The instruments for pursuing these objectives are monetary policy, fiscal policy, and regulatory frameworks. Each is being used, respectively, to address inflation, support economic activity, and enforce sanctions. Moreover, until recently, re-investment policies and flight-to-safety capital flows had kept long-term interest rates low by maintaining downward pressure on ten-year Treasury and German bond yields.
Owing to this confluence of factors, the system has reached a temporary equilibrium, with each of the three objectives being partly addressed. But recent market signals – the significant rise in long-term rates and intra-euro spreads – suggest that this policy mix will become inadequate, producing new disequilibria.
Additional fiscal stimulus and sanctions on Russia may feed inflation, thus partly defeating monetary policymakers’ efforts. Moreover, central banks’ drive to tame inflation via higher policy rates will become inconsistent with accommodative balance-sheet policies, and this could result in higher longer-term interest rates and sovereign spreads, which are already drifting sharply upwards.
Central banks will have to continue juggling the incompatible objectives of taming inflation while also keeping long-term rates (or intra-eurozone spreads) low through balance-sheet maintenance policies. And all the while, governments will continue to fuel inflationary pressures with fiscal stimulus and persistent sanctions.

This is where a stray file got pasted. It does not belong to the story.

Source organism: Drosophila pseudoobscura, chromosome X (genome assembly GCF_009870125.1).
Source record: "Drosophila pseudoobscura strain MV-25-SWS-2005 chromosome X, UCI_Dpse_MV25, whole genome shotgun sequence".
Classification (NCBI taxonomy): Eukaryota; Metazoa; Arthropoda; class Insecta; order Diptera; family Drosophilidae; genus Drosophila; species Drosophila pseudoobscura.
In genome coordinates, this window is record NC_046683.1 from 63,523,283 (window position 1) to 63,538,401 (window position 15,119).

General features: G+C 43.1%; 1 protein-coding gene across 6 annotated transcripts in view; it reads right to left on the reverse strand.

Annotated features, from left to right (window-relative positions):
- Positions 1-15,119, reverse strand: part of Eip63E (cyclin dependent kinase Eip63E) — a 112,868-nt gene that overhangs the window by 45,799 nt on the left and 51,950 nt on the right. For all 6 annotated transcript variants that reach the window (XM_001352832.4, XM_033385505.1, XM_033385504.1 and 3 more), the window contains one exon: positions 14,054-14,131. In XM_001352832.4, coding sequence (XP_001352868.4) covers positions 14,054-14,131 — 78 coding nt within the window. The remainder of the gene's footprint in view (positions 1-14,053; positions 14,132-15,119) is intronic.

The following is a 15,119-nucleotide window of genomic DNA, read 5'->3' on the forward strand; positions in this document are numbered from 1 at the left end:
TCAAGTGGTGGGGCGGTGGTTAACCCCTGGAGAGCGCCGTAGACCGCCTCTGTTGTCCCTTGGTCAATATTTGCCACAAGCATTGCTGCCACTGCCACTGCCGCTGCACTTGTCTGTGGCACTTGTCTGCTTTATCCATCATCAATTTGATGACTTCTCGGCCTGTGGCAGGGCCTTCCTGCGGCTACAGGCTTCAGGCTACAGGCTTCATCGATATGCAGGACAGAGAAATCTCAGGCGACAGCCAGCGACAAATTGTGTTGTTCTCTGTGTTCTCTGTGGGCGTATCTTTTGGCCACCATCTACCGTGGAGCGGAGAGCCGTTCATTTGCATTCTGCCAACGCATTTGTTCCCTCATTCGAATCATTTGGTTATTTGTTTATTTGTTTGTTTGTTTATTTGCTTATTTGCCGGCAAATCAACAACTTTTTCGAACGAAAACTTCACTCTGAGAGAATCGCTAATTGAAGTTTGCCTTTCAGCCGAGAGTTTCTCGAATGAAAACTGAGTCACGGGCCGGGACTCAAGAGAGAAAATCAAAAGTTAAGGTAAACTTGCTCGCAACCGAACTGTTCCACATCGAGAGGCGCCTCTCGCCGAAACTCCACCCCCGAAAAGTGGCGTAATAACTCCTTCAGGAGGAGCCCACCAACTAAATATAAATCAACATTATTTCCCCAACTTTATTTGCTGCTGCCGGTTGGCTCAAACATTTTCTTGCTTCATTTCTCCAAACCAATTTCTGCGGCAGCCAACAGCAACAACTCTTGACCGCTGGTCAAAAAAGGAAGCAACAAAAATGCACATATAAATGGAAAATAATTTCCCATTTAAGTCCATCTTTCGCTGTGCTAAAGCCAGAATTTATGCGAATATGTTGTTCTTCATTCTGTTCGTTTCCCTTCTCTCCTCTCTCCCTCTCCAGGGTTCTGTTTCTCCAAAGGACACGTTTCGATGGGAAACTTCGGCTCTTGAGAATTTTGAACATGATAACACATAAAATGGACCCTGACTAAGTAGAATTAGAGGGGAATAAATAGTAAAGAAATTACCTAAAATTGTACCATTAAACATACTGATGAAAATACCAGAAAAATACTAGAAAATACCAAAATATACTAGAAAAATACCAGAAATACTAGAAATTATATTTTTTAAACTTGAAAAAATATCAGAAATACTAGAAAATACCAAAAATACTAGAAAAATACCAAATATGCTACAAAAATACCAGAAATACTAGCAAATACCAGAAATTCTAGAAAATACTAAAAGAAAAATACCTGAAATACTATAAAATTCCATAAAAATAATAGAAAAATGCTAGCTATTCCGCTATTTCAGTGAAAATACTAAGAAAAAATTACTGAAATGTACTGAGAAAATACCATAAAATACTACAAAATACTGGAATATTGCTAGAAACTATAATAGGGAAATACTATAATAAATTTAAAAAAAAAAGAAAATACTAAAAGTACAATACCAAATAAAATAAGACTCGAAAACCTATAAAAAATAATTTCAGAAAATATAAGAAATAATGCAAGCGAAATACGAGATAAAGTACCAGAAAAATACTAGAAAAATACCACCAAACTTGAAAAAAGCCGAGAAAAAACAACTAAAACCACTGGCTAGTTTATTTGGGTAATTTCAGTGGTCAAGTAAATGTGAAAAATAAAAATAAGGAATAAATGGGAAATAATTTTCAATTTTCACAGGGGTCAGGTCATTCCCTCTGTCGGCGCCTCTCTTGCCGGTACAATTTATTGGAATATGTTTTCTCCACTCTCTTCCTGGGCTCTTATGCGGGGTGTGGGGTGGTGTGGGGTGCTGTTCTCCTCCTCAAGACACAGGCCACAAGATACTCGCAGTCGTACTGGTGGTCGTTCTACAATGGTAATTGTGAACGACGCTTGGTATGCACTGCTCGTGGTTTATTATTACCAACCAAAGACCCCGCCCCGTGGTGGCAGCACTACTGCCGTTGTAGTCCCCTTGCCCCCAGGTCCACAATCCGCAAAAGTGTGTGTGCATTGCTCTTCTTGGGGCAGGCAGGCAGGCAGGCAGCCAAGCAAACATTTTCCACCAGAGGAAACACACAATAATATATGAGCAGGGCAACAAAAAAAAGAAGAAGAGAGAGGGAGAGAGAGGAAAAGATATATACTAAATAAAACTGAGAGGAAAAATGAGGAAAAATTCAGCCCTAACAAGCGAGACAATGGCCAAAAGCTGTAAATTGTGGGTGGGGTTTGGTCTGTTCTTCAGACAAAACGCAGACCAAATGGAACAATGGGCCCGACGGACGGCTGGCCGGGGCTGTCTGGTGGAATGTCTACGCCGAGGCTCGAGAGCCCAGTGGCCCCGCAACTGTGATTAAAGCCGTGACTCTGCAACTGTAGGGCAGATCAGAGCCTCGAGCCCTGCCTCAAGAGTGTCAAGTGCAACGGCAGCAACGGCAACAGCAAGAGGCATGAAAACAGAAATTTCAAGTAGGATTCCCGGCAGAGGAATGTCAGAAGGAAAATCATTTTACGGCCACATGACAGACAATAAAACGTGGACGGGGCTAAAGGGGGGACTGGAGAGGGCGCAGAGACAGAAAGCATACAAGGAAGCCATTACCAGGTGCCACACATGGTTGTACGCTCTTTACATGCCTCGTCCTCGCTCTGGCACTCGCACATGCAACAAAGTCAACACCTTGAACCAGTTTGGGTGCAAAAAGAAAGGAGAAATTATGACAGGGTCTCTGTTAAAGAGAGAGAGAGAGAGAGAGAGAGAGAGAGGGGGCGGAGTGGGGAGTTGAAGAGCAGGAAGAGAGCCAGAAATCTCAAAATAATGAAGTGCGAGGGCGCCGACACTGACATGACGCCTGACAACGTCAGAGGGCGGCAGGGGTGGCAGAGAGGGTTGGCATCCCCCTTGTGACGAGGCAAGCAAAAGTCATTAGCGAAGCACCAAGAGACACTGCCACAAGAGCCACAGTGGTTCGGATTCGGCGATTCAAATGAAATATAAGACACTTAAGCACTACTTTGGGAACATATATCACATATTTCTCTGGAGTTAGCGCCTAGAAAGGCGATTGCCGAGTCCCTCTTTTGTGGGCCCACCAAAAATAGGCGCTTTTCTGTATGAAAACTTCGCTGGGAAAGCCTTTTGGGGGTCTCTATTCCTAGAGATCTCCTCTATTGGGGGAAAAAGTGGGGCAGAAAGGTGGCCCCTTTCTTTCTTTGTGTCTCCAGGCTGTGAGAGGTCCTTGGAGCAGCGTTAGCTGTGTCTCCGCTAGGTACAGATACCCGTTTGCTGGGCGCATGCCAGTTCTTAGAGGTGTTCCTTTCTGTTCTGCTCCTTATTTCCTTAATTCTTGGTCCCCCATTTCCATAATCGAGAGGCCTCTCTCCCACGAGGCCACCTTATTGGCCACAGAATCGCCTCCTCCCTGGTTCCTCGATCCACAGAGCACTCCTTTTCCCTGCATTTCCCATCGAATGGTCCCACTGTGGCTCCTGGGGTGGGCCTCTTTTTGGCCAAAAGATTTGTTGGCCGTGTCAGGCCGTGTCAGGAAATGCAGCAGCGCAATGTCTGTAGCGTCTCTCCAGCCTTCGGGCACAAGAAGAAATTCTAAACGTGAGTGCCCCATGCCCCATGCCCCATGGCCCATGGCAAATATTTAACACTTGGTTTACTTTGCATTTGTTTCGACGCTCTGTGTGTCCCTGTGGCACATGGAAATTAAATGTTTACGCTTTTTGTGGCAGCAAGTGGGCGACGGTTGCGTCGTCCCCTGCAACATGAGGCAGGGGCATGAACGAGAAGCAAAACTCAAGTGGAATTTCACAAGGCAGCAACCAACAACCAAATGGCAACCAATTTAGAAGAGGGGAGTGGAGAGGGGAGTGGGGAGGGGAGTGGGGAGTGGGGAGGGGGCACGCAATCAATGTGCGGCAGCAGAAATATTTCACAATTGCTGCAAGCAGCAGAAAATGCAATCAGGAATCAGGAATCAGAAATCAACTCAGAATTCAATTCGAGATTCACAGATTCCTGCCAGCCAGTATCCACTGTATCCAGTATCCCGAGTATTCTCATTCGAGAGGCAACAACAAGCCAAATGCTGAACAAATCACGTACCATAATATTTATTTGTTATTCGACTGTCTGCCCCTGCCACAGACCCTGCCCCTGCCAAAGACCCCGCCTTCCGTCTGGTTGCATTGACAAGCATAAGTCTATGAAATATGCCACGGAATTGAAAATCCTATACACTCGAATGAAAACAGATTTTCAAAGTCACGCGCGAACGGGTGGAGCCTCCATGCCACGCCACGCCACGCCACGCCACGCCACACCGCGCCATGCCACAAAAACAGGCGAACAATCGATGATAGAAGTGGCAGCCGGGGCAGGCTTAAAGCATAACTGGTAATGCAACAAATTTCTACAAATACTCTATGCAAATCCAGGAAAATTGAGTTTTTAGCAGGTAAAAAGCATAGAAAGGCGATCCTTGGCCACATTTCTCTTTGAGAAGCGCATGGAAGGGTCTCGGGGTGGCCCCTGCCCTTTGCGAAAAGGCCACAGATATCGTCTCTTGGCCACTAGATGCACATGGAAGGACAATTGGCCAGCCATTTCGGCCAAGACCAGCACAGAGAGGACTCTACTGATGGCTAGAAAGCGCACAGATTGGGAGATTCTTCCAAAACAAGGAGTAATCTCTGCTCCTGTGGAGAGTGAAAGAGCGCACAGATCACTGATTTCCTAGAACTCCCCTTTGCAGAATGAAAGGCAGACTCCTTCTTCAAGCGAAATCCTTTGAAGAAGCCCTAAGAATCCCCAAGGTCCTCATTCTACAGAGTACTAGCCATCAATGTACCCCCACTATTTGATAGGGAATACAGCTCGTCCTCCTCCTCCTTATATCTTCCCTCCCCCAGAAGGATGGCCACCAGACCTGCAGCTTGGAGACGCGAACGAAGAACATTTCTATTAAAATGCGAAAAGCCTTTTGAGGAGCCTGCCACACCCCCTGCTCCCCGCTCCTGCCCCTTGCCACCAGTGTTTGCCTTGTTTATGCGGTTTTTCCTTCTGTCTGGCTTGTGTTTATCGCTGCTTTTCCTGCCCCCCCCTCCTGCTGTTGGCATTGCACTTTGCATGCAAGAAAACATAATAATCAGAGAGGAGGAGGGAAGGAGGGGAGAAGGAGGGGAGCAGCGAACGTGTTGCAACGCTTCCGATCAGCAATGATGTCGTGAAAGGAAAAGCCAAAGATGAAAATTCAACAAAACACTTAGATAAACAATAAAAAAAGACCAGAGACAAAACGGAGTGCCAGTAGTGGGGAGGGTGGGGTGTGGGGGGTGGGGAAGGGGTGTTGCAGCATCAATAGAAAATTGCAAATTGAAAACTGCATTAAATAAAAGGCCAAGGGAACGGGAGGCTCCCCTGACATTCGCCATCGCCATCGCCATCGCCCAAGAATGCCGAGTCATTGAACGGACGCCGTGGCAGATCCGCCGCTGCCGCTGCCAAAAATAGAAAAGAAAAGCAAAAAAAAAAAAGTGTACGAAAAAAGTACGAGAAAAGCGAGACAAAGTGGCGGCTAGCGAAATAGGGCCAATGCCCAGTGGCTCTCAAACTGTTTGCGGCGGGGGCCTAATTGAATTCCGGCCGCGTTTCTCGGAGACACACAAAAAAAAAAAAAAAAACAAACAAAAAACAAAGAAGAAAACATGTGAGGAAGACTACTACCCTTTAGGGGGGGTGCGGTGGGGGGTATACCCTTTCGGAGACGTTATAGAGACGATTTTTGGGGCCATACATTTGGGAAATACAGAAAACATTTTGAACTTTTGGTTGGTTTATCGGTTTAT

Over time, tighter monetary policies may cause a growth slowdown or outright recession. But another risk is that monetary policy will be constrained by the threat of a debt trap. With private and public debt levels at historic highs as a share of GDP, central bankers can take policy normalization only so far before risking a financial crash in debt and equity markets.
At that point, governments, under pressure from disgruntled citizens, may be tempted to come to the rescue with price and wage caps and administrative controls to tame inflation. These measures have proved unsuccessful in the past (causing, for example, rationing) – not least in the stagflationary 1970s – and there is no reason to think that this time would be different. If anything, some governments would make matters even worse by, say, re-introducing automatic indexation mechanisms for salaries and pensions.
In such a scenario, all policymakers would realize the limitations of their own tools. Central banks would see that their ability to control inflation is circumscribed by the need to continue monetizing public and private debts. And governments would see that their ability to maintain sanctions on Russia is constrained by the negative impacts on their own economies (in terms of both overall activity and inflation).
There are two possible endgames. Policymakers may abandon one of their objectives, leading to higher inflation, lower growth, higher long-term interest rates, or softer sanctions – accompanied perhaps by lower equity indices. Alternatively, policymakers may settle for only partly achieving each goal, leading to a suboptimal macro outcome of higher inflation, lower growth, higher long-term rates, and softer sanctions – with lower equity indices and debased fiat currencies then emerging. Either way, households and consumers will feel the pinch, which will have political implications down the road.